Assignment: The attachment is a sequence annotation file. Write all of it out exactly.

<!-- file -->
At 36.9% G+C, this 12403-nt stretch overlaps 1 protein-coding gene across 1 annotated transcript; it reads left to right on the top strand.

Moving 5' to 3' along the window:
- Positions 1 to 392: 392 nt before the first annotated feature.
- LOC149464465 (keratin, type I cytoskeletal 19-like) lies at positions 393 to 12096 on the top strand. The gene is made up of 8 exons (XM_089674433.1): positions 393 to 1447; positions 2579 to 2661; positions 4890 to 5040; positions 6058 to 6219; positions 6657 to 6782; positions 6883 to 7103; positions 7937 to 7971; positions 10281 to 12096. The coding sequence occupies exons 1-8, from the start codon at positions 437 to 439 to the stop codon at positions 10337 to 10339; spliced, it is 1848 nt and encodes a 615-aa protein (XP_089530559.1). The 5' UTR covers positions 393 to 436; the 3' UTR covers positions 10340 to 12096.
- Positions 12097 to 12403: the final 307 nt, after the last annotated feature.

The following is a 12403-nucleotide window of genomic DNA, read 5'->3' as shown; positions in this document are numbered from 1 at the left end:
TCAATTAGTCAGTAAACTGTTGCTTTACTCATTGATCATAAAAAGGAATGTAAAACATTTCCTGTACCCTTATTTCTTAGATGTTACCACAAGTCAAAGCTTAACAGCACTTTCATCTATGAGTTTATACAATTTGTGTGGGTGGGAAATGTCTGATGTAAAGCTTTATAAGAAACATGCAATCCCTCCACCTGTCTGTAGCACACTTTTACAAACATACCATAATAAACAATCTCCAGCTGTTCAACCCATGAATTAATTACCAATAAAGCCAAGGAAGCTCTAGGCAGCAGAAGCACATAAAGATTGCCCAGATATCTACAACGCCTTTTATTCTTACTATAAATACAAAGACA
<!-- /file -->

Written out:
At 36.9% G+C, this 12403-nt stretch overlaps 1 protein-coding gene across 1 annotated transcript; it reads left to right on the top strand.

Moving 5' to 3' along the window:
- Positions 1 to 392: 392 nt before the first annotated feature.
- LOC149464465 (keratin, type I cytoskeletal 19-like) lies at positions 393 to 12096 on the top strand. The gene is made up of 8 exons (XM_089674433.1): positions 393 to 1447; positions 2579 to 2661; positions 4890 to 5040; positions 6058 to 6219; positions 6657 to 6782; positions 6883 to 7103; positions 7937 to 7971; positions 10281 to 12096. The coding sequence occupies exons 1-8, from the start codon at positions 437 to 439 to the stop codon at positions 10337 to 10339; spliced, it is 1848 nt and encodes a 615-aa protein (XP_089530559.1). The 5' UTR covers positions 393 to 436; the 3' UTR covers positions 10340 to 12096.
- Positions 12097 to 12403: the final 307 nt, after the last annotated feature.

The following is a 12403-nucleotide window of genomic DNA, read 5'->3' as shown; positions in this document are numbered from 1 at the left end:
TCAATTAGTCAGTAAACTGTTGCTTTACTCATTGATCATAAAAAGGAATGTAAAACATTTCCTGTACCCTTATTTCTTAGATGTTACCACAAGTCAAAGCTTAACAGCACTTTCATCTATGAGTTTATACAATTTGTGTGGGTGGGAAATGTCTGATGTAAAGCTTTATAAGAAACATGCAATCCCTCCACCTGTCTGTAGCACACTTTTACAAACATACCATAATAAACAATCTCCAGCTGTTCAACCCATGAATTAATTACCAATAAAGCCAAGGAAGCTCTAGGCAGCAGAAGCACATAAAGATTGCCCAGATATCTACAACGCCTTTTATTCTTACTATAAATACAAAGACA